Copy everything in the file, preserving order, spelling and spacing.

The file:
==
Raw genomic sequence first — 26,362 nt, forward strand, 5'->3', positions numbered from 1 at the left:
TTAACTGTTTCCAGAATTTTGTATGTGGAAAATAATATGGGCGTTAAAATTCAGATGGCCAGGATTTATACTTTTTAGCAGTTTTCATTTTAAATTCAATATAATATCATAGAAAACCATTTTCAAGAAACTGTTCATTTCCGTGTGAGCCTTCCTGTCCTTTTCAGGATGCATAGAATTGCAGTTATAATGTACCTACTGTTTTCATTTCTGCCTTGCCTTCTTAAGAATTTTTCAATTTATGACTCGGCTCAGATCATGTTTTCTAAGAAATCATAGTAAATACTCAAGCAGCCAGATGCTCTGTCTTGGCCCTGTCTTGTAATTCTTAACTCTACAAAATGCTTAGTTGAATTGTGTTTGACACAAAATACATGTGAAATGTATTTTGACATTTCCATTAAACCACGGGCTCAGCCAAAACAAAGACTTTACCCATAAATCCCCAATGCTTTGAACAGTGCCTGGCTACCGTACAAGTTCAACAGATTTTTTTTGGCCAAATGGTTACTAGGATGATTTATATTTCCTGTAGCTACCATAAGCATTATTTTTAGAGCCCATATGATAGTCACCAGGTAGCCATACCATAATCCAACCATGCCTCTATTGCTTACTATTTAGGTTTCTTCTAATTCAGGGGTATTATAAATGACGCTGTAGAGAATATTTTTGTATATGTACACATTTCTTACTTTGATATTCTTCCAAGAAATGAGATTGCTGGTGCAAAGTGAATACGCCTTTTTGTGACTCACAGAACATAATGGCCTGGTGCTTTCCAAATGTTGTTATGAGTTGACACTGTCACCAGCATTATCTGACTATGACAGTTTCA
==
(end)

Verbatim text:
Raw genomic sequence first — 26,362 nt, forward strand, 5'->3', positions numbered from 1 at the left:
TTAACTGTTTCCAGAATTTTGTATGTGGAAAATAATATGGGCGTTAAAATTCAGATGGCCAGGATTTATACTTTTTAGCAGTTTTCATTTTAAATTCAATATAATATCATAGAAAACCATTTTCAAGAAACTGTTCATTTCCGTGTGAGCCTTCCTGTCCTTTTCAGGATGCATAGAATTGCAGTTATAATGTACCTACTGTTTTCATTTCTGCCTTGCCTTCTTAAGAATTTTTCAATTTATGACTCGGCTCAGATCATGTTTTCTAAGAAATCATAGTAAATACTCAAGCAGCCAGATGCTCTGTCTTGGCCCTGTCTTGTAATTCTTAACTCTACAAAATGCTTAGTTGAATTGTGTTTGACACAAAATACATGTGAAATGTATTTTGACATTTCCATTAAACCACGGGCTCAGCCAAAACAAAGACTTTACCCATAAATCCCCAATGCTTTGAACAGTGCCTGGCTACCGTACAAGTTCAACAGATTTTTTTTGGCCAAATGGTTACTAGGATGATTTATATTTCCTGTAGCTACCATAAGCATTATTTTTAGAGCCCATATGATAGTCACCAGGTAGCCATACCATAATCCAACCATGCCTCTATTGCTTACTATTTAGGTTTCTTCTAATTCAGGGGTATTATAAATGACGCTGTAGAGAATATTTTTGTATATGTACACATTTCTTACTTTGATATTCTTCCAAGAAATGAGATTGCTGGTGCAAAGTGAATACGCCTTTTTGTGACTCACAGAACATAATGGCCTGGTGCTTTCCAAATGTTGTTATGAGTTGACACTGTCACCAGCATTATCTGACTATGACAGTTTCA